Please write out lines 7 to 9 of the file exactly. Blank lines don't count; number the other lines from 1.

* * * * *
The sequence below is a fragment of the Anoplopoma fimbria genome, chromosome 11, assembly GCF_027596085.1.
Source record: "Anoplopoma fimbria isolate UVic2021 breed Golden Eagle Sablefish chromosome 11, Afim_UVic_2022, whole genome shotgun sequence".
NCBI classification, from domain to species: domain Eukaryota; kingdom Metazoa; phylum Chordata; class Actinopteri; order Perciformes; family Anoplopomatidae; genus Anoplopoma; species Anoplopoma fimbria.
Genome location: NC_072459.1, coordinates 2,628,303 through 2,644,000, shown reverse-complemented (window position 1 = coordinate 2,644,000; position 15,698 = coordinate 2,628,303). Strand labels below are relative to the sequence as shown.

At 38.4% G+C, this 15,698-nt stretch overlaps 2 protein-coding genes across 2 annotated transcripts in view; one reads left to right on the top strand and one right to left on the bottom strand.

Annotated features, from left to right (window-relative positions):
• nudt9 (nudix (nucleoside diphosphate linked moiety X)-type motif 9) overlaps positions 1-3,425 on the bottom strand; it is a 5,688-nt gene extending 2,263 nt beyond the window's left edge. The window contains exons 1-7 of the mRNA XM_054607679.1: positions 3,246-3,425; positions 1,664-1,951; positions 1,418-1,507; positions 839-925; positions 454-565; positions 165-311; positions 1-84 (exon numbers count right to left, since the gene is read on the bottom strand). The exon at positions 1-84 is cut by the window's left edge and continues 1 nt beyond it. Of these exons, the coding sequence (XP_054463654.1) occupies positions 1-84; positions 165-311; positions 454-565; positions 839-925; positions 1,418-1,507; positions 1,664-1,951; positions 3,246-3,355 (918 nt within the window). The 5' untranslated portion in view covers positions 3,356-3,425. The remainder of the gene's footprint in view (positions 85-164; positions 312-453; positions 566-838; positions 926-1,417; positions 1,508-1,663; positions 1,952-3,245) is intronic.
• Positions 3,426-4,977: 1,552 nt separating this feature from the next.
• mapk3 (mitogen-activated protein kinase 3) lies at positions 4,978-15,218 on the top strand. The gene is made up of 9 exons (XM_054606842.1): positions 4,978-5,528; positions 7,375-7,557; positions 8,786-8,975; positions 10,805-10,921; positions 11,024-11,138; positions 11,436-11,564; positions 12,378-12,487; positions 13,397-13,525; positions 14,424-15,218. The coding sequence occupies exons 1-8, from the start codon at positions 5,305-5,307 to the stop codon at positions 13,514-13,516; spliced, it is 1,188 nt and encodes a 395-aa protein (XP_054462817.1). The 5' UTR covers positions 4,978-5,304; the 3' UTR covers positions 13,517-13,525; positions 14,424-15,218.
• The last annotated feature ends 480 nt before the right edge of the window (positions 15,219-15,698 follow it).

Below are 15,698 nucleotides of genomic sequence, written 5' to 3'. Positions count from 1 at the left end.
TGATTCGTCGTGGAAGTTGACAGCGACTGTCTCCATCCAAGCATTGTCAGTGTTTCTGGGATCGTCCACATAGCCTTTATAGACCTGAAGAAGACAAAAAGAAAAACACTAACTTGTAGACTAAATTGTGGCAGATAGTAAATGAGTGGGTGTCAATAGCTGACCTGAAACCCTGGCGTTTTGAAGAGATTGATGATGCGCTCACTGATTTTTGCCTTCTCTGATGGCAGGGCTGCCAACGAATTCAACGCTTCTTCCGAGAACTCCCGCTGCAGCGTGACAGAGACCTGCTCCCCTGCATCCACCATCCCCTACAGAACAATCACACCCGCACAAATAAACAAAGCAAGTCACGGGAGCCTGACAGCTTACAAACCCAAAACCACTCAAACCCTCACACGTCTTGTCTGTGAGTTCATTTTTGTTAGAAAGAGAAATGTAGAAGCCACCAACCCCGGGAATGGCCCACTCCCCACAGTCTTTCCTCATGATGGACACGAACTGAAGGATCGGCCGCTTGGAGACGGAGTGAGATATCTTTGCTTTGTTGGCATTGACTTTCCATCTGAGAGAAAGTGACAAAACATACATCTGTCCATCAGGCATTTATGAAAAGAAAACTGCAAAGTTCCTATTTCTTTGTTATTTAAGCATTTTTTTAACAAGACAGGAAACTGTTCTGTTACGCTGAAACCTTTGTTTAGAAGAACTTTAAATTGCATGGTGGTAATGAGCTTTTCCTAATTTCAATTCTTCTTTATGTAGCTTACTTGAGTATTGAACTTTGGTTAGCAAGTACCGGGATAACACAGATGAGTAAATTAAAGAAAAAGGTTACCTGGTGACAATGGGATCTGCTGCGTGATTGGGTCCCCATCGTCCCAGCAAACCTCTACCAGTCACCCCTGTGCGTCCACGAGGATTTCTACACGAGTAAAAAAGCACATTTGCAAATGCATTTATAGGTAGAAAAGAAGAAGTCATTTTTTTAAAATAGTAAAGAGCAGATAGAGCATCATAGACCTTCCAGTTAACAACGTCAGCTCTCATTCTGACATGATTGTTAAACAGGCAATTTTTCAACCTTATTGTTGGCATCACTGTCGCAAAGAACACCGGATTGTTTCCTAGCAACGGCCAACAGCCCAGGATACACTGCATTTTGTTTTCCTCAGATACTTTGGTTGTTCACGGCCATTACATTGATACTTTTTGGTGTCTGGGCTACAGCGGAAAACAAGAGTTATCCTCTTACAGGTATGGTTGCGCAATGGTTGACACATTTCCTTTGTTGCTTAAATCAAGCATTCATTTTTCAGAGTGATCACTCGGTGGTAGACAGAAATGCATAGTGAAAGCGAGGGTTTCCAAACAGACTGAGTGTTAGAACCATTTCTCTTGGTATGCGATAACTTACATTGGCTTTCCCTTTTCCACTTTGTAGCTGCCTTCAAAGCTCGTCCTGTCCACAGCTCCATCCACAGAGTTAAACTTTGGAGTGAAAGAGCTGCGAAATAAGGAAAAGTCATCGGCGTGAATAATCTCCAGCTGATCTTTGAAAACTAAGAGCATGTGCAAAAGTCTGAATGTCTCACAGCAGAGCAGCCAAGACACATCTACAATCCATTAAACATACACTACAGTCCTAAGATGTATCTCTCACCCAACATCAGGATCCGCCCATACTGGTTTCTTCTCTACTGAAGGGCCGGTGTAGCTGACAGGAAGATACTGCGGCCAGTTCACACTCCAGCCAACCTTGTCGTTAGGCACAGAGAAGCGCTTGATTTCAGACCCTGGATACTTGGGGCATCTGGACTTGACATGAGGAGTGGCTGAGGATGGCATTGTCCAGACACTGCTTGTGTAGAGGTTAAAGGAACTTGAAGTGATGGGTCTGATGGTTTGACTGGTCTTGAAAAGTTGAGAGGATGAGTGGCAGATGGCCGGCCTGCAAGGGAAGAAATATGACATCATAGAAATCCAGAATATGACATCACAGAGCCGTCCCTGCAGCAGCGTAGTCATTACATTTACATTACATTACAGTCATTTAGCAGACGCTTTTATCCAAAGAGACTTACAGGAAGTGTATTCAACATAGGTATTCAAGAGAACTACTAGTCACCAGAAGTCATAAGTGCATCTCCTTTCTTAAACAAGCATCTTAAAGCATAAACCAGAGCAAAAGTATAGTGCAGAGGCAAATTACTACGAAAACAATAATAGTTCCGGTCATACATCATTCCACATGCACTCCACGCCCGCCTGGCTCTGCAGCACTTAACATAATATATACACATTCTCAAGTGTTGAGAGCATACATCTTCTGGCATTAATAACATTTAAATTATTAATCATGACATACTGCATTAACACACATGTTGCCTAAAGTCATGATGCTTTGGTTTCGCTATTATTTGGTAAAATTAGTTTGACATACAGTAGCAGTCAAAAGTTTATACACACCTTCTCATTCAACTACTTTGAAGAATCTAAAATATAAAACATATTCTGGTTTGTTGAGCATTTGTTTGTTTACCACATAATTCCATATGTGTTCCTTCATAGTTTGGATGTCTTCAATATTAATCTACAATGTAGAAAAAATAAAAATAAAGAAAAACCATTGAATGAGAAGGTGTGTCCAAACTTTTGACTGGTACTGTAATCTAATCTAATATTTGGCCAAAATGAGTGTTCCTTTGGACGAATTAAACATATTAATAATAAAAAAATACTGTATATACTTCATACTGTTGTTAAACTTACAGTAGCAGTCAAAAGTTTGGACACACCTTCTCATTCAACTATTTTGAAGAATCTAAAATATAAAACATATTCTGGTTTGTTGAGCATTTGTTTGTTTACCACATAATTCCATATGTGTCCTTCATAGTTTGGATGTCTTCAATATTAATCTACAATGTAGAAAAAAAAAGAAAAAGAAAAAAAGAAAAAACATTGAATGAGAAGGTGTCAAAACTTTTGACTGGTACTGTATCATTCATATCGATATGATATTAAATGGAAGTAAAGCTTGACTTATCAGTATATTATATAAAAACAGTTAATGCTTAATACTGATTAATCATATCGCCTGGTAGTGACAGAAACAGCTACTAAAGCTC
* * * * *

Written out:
• nudt9 (nudix (nucleoside diphosphate linked moiety X)-type motif 9) overlaps positions 1-3,425 on the bottom strand; it is a 5,688-nt gene extending 2,263 nt beyond the window's left edge. The window contains exons 1-7 of the mRNA XM_054607679.1: positions 3,246-3,425; positions 1,664-1,951; positions 1,418-1,507; positions 839-925; positions 454-565; positions 165-311; positions 1-84 (exon numbers count right to left, since the gene is read on the bottom strand). The exon at positions 1-84 is cut by the window's left edge and continues 1 nt beyond it. Of these exons, the coding sequence (XP_054463654.1) occupies positions 1-84; positions 165-311; positions 454-565; positions 839-925; positions 1,418-1,507; positions 1,664-1,951; positions 3,246-3,355 (918 nt within the window). The 5' untranslated portion in view covers positions 3,356-3,425. The remainder of the gene's footprint in view (positions 85-164; positions 312-453; positions 566-838; positions 926-1,417; positions 1,508-1,663; positions 1,952-3,245) is intronic.
• Positions 3,426-4,977: 1,552 nt separating this feature from the next.
• mapk3 (mitogen-activated protein kinase 3) lies at positions 4,978-15,218 on the top strand. The gene is made up of 9 exons (XM_054606842.1): positions 4,978-5,528; positions 7,375-7,557; positions 8,786-8,975; positions 10,805-10,921; positions 11,024-11,138; positions 11,436-11,564; positions 12,378-12,487; positions 13,397-13,525; positions 14,424-15,218. The coding sequence occupies exons 1-8, from the start codon at positions 5,305-5,307 to the stop codon at positions 13,514-13,516; spliced, it is 1,188 nt and encodes a 395-aa protein (XP_054462817.1). The 5' UTR covers positions 4,978-5,304; the 3' UTR covers positions 13,517-13,525; positions 14,424-15,218.